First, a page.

By IMS Research, edited by Renewable Energy Focus
The high inventory levels combined with lower incentive levels for solar PV in key European markets, have contributed to rapidly decreasing prices during the quarter.
A sudden slowdown in completed installations due to the halting of the Italian market, as well as a slower than expected start to the year in other key European markets, has led to a sharp increase in stock levels throughout the solar PV supply chain. Inventory levels at manufacturers, distributors, integrators and installers have all climbed during the first half of 2011.
Most of this record inventory has already been shipped by solar PV module manufacturers and is located in distribution and sales channels. IMS Research estimates that almost 8 GW of solar PV modules are currently shipped by suppliers, but yet to be installed and connected to the grid.
“Throughout 2010, when all products were moving quickly through the supply chain, channel inventory typically stood at four to five GW; which is roughly equivalent to one quarter’s production. Generally speaking, a module will take around three months to be shipped, transported and make its way through distribution channels before being installed, so this figure appears reasonable,” says PV Research Analyst, Sam Wilkinson.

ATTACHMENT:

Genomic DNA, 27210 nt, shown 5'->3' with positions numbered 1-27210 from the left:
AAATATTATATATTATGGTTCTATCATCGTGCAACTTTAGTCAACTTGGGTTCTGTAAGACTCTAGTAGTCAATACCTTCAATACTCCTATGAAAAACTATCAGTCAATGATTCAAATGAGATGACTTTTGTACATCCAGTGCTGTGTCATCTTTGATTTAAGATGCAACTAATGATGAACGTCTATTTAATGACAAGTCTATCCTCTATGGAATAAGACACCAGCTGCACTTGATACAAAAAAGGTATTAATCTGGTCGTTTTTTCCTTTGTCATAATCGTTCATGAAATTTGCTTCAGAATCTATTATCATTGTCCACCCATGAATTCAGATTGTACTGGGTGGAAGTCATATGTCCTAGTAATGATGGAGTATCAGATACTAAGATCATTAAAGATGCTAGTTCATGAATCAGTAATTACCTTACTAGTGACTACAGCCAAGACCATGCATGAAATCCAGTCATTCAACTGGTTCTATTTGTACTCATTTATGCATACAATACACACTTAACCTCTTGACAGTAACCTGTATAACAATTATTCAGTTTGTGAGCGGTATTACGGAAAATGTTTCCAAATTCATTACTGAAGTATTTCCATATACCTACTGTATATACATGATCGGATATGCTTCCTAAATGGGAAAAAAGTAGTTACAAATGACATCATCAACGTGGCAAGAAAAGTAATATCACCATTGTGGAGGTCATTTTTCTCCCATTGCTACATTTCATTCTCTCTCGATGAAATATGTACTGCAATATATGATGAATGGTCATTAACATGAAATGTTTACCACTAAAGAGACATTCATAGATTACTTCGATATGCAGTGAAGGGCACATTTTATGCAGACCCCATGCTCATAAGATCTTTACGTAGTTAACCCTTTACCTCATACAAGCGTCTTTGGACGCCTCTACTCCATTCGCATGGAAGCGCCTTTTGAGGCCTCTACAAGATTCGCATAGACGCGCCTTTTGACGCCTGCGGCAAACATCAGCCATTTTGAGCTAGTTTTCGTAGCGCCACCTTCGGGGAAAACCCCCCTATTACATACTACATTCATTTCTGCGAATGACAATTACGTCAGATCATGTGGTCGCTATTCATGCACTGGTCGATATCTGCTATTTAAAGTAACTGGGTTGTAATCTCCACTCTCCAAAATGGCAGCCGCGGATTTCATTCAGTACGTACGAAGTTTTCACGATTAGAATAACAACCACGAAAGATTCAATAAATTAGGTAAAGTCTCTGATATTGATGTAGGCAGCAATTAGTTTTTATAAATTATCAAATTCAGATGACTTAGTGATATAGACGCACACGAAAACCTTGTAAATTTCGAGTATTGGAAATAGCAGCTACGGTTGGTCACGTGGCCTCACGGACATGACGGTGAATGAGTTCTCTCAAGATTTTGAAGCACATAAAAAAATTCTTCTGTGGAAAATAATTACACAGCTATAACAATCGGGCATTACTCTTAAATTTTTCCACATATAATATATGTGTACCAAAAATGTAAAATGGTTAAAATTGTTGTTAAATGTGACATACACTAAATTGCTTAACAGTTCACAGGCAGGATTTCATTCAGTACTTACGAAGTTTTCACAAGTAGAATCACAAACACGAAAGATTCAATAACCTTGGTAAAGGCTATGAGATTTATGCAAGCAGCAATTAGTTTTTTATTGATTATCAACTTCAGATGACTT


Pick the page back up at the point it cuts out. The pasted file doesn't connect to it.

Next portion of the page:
“Many in the industry consider today’s inventory level to be shocking. However, it represents an increase of only around three to four GW over ‘normal’ levels.”
As well as the large channel inventory of solar PV modules, supplier inventory has also grown quickly in early 2011; most suppliers are reporting that year-to-date production has far exceeded shipments. The resulting increase in solar PV modules held in stock by suppliers has taken the total solar PV module inventory over the 10 GW mark.
IMS Research predicts that further declines in average PV module prices will lead to a strong recovery in the solar PV market, in particular led by growth in Germany and the USA; high inventory levels will begin to be corrected in Q3’11.